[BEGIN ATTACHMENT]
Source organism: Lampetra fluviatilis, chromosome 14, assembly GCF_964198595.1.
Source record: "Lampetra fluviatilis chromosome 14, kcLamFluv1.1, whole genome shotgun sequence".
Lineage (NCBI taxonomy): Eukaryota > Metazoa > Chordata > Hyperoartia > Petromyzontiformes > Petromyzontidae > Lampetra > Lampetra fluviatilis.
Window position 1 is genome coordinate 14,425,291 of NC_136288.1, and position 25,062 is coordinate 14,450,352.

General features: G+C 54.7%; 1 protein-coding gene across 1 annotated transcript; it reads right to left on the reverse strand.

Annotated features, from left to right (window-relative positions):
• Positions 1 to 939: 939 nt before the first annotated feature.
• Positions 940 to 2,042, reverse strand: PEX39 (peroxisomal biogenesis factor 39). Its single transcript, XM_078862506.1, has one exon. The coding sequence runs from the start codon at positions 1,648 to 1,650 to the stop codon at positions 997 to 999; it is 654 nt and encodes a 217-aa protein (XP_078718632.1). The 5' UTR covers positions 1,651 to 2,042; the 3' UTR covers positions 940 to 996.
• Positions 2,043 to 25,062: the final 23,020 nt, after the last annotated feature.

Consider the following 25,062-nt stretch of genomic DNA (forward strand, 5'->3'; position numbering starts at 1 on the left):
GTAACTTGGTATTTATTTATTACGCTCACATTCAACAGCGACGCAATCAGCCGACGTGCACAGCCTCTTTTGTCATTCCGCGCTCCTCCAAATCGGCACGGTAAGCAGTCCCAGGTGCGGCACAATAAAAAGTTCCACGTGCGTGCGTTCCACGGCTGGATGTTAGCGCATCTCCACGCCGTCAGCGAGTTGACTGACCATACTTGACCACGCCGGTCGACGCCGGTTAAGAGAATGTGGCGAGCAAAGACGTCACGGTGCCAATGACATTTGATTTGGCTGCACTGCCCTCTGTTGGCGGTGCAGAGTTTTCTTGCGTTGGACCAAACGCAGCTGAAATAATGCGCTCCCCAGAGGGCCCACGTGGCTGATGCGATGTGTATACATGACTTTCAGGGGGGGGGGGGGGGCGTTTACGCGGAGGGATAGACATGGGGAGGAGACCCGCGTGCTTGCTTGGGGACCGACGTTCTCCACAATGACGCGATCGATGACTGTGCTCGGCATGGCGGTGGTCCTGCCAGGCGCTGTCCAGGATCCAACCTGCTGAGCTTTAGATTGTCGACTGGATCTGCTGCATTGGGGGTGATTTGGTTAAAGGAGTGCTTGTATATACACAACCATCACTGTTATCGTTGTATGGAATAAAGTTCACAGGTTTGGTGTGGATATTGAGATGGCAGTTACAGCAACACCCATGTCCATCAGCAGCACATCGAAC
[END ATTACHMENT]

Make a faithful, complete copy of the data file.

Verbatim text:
Source organism: Lampetra fluviatilis, chromosome 14, assembly GCF_964198595.1.
Source record: "Lampetra fluviatilis chromosome 14, kcLamFluv1.1, whole genome shotgun sequence".
Lineage (NCBI taxonomy): Eukaryota > Metazoa > Chordata > Hyperoartia > Petromyzontiformes > Petromyzontidae > Lampetra > Lampetra fluviatilis.
Window position 1 is genome coordinate 14,425,291 of NC_136288.1, and position 25,062 is coordinate 14,450,352.

General features: G+C 54.7%; 1 protein-coding gene across 1 annotated transcript; it reads right to left on the reverse strand.

Annotated features, from left to right (window-relative positions):
• Positions 1 to 939: 939 nt before the first annotated feature.
• Positions 940 to 2,042, reverse strand: PEX39 (peroxisomal biogenesis factor 39). Its single transcript, XM_078862506.1, has one exon. The coding sequence runs from the start codon at positions 1,648 to 1,650 to the stop codon at positions 997 to 999; it is 654 nt and encodes a 217-aa protein (XP_078718632.1). The 5' UTR covers positions 1,651 to 2,042; the 3' UTR covers positions 940 to 996.
• Positions 2,043 to 25,062: the final 23,020 nt, after the last annotated feature.

Consider the following 25,062-nt stretch of genomic DNA (forward strand, 5'->3'; position numbering starts at 1 on the left):
GTAACTTGGTATTTATTTATTACGCTCACATTCAACAGCGACGCAATCAGCCGACGTGCACAGCCTCTTTTGTCATTCCGCGCTCCTCCAAATCGGCACGGTAAGCAGTCCCAGGTGCGGCACAATAAAAAGTTCCACGTGCGTGCGTTCCACGGCTGGATGTTAGCGCATCTCCACGCCGTCAGCGAGTTGACTGACCATACTTGACCACGCCGGTCGACGCCGGTTAAGAGAATGTGGCGAGCAAAGACGTCACGGTGCCAATGACATTTGATTTGGCTGCACTGCCCTCTGTTGGCGGTGCAGAGTTTTCTTGCGTTGGACCAAACGCAGCTGAAATAATGCGCTCCCCAGAGGGCCCACGTGGCTGATGCGATGTGTATACATGACTTTCAGGGGGGGGGGGGGGGCGTTTACGCGGAGGGATAGACATGGGGAGGAGACCCGCGTGCTTGCTTGGGGACCGACGTTCTCCACAATGACGCGATCGATGACTGTGCTCGGCATGGCGGTGGTCCTGCCAGGCGCTGTCCAGGATCCAACCTGCTGAGCTTTAGATTGTCGACTGGATCTGCTGCATTGGGGGTGATTTGGTTAAAGGAGTGCTTGTATATACACAACCATCACTGTTATCGTTGTATGGAATAAAGTTCACAGGTTTGGTGTGGATATTGAGATGGCAGTTACAGCAACACCCATGTCCATCAGCAGCACATCGAAC